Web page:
Acupuncture and Chinese Herbal Veterinary Medicine

If you are looking for a complementary or alternative treatment for your pet our very own Dr Erika Sullivan is certified in both Veterinary Acupuncture and Chinese Herbal Veterinary Medicine.

What is Acupuncture?

Acupuncture is an ancient Chinese medical practice involving the precise placement of acupuncture needles into points (called “acupoints”), which are located in specific locations on the body along energy channels (called “meridians”), which circulate the animal’s vital life force (called “Qi”), in an attempt to stimulate the animal’s own body to heal.

What Conditions Can Acupuncture Treat?

Acupuncture is useful for conditions of pain, paralysis and inflammation originating from non-infectious causes. Some of the common problems I treat small animals for, include:

– Musculoskeletal conditions (osteoarthritis, nerve trauma, intervertebral disc disease)

– Psychological conditions causing inflammation (stereotypies, acral lick dermatoses)

– Respiratory conditions (bronchitis, feline asthma)

– Gastrointestinal conditions (pancreatitis, diarrhoea)

What is Traditional Chinese Veterinary Medicine?

Traditional Chinese Veterinary Medicine (TCVM) is the study that explains the body as having a continual flow of energy (“Qi”) that travels through each Meridian (energy channels). When the distribution of Qi is equal, the body has achieved harmonious balance of Yin and Yang. Some organ systems relate to Yin (parts lower than the head, dark, cool) and the others relate to Yang (high on the animal’s body, hot, energised). The Meridians are named after the organ system it follows and are paired in a corresponding Yin -Yang relationship for balance.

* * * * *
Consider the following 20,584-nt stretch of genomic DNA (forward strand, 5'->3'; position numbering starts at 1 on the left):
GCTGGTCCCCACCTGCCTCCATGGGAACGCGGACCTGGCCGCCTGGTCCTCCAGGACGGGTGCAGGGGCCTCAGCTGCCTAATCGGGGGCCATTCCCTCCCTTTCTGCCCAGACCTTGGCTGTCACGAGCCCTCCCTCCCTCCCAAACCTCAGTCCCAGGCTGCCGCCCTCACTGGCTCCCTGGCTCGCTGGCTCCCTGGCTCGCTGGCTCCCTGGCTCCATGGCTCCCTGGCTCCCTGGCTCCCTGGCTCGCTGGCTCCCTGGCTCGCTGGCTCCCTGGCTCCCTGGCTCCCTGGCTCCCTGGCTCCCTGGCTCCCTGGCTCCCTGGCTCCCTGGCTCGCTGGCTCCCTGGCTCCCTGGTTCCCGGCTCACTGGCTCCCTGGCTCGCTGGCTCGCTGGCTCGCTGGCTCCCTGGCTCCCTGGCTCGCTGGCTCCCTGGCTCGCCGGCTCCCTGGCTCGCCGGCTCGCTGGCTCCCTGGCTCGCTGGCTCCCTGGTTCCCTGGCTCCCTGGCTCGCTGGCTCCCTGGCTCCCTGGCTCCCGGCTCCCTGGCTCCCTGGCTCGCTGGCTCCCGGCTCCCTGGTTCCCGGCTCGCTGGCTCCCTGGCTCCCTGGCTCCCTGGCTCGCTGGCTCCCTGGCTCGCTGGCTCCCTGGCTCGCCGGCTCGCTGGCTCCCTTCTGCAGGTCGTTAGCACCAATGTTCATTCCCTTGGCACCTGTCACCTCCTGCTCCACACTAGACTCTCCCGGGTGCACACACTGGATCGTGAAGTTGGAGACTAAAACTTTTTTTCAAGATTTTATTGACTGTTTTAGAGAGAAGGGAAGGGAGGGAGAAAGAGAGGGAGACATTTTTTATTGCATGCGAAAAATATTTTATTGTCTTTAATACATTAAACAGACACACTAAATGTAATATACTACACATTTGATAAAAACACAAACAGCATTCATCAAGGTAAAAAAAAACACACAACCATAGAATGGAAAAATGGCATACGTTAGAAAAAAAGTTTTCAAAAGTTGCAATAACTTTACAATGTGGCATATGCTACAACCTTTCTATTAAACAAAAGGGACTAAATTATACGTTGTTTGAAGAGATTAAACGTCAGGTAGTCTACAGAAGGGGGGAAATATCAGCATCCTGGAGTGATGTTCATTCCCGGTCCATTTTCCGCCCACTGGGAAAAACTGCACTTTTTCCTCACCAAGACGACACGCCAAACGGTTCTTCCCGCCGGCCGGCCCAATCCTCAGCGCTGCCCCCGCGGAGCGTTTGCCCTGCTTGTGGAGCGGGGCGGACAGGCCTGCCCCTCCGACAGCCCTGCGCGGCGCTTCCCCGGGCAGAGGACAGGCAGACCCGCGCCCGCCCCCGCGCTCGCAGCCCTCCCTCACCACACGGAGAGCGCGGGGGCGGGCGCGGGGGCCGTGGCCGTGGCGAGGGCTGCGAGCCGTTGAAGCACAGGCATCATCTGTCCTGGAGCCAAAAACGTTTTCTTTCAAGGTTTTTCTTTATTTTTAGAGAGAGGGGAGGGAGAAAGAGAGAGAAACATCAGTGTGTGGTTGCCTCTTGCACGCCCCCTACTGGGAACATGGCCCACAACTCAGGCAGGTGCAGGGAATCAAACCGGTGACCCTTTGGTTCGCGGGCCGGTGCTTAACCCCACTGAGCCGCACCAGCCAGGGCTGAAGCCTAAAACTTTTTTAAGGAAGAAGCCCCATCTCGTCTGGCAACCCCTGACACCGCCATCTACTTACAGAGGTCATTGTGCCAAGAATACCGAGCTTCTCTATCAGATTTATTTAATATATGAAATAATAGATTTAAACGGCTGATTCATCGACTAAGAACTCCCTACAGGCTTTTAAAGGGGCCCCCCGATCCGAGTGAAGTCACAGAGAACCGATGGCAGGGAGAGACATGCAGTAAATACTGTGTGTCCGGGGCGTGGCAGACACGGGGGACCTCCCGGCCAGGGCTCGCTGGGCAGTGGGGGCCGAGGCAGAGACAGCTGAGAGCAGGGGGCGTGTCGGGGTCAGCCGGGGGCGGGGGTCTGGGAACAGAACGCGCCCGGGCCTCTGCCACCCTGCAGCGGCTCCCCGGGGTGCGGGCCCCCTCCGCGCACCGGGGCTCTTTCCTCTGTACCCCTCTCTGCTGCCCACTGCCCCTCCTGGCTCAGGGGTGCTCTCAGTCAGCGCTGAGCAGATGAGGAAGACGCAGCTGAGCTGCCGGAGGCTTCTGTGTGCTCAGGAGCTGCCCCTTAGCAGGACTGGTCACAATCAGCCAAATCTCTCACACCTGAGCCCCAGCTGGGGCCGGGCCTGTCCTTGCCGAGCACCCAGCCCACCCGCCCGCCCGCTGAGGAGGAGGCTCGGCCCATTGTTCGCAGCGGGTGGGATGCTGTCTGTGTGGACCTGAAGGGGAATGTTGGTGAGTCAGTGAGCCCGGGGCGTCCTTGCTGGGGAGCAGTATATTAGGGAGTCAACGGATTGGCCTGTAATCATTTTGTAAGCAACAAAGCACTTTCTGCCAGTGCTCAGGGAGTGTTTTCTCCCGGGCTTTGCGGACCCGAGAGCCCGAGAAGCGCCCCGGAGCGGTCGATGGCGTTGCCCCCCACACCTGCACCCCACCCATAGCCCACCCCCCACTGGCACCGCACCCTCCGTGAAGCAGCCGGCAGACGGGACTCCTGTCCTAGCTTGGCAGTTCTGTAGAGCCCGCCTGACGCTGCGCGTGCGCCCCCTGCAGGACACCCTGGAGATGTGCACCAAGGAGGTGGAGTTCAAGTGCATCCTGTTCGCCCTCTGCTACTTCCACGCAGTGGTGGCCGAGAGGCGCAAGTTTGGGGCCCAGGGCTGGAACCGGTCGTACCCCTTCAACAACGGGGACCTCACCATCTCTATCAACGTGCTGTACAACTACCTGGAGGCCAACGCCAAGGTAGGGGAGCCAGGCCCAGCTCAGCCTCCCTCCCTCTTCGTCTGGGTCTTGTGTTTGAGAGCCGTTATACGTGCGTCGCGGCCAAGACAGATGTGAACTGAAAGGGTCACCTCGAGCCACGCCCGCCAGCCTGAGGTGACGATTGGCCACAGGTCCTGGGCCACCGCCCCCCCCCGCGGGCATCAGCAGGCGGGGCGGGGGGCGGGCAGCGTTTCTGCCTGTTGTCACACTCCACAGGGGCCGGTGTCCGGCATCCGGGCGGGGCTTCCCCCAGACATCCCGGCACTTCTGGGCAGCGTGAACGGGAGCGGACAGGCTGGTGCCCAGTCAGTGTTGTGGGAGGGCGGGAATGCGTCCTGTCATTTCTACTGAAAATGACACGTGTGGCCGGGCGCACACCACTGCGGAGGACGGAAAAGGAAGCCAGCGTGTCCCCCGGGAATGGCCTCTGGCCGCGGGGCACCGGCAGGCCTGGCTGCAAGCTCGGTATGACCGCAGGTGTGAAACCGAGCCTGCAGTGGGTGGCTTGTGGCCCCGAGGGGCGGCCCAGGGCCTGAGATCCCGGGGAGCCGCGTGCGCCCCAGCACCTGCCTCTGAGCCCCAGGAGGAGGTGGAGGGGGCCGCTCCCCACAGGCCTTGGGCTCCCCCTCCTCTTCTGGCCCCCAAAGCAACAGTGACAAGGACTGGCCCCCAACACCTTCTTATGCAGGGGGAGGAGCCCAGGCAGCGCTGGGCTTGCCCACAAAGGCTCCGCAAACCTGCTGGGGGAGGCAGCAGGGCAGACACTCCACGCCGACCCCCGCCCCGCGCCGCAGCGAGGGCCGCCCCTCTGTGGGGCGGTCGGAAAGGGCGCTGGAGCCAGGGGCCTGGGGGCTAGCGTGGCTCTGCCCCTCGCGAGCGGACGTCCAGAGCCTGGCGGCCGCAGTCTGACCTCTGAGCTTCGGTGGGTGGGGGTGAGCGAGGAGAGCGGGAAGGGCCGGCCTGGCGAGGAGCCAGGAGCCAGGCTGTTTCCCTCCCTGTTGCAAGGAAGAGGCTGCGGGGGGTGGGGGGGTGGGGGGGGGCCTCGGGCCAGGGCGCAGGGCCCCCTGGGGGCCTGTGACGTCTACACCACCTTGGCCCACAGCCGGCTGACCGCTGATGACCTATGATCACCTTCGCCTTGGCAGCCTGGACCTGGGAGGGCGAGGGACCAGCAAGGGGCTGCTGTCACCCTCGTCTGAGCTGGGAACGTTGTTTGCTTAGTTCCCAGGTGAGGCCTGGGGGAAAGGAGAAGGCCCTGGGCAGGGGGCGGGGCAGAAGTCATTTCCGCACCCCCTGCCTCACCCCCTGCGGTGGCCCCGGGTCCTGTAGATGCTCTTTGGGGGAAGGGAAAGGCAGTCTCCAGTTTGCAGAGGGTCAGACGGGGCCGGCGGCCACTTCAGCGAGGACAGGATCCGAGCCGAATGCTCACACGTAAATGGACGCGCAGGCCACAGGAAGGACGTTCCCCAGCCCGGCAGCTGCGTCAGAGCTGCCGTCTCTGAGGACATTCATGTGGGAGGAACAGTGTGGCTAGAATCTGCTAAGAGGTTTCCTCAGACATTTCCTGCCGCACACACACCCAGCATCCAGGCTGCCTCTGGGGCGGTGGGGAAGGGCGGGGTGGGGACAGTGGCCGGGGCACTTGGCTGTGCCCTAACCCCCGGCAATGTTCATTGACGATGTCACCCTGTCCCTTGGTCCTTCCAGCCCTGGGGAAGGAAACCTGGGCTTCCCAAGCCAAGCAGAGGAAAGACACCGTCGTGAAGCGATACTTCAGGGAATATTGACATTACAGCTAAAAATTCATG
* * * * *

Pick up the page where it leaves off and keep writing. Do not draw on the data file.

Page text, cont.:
The order in which Meridians are listed follows the direction of flow of Qi, specifically: Lung (yin) – Large Intestine (yang) – Stomach (yang) – Spleen (yin) – Heart (yin) – Small Intestine (yang) – Bladder (yang) – Kidney (yin) – Pericardium (yin) – Triple Heater (yang) – Gall Bladder (yang) – Liver (yin).  There are also eight extraordinary Meridians, two having their own Acupoints:  Governing Vessel (yang) – Conception Vessel (yin).

When there is pathway interference to the flow of Qi, Yin and Yang are thrown out of balance, resulting in either an Accumulation or Deficiency in the organ system preceding or following it… This causes illness.

What Conditions May Benefit From Chinese Herbal Veterinary Medicine?

In TCVM, CHM is said to perform the functions of; balancing yin and yang (restoring imbalance), fighting infections (strengthening immune responses), restoring and improving Qi (energy, blood, and vital source), nourishing the blood and restoring circulation, removing toxin accumulations in the body, improving digestion and absorption of nutrients, and improving genetic weakness, such that susceptibilities as a result are less frequent.

As a result, it is not uncommon to that such therapy is sought for inflammatory disorders (like osteoarthritis, pain, and musculoskeletal disorders), cancer (neoplasia), autoimmune conditions (hyper or hypo reactive immune system), allergies, endocrine disease (diabetes, thyroid disorders, liver diseases, etc), and/or behavioural / cognitive imbalances (psychological enhancement through restoration of circulation).

Ultimately, we will obtain a complete thorough history and TCVM examination on your pet and prescribe a tailored treatment approach that suits your own and your pet’s needs.

Traditional Chinese Veterinary Medicine – AdelaideVet